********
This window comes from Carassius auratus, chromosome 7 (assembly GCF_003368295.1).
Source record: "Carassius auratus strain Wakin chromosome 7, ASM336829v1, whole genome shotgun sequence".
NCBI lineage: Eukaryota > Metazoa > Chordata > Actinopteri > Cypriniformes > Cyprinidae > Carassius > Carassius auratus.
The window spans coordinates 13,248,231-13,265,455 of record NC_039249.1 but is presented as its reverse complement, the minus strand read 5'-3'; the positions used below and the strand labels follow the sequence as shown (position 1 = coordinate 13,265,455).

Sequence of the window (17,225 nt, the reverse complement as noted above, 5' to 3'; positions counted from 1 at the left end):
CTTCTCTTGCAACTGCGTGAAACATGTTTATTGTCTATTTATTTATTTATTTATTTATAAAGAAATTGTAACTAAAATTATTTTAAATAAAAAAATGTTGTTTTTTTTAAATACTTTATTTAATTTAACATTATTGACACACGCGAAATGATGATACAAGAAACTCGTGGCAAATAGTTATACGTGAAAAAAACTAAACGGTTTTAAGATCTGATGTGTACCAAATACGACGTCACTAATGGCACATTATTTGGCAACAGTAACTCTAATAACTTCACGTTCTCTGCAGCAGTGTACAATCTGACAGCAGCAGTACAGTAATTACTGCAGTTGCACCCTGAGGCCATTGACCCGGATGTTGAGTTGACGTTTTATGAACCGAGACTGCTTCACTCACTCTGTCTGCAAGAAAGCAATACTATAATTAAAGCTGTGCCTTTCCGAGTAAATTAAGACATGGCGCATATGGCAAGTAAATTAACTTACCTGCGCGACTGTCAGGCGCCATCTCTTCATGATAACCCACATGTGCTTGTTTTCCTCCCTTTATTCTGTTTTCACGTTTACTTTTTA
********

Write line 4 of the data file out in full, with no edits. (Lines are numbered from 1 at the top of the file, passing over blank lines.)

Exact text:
The window spans coordinates 13,248,231-13,265,455 of record NC_039249.1 but is presented as its reverse complement, the minus strand read 5'-3'; the positions used below and the strand labels follow the sequence as shown (position 1 = coordinate 13,265,455).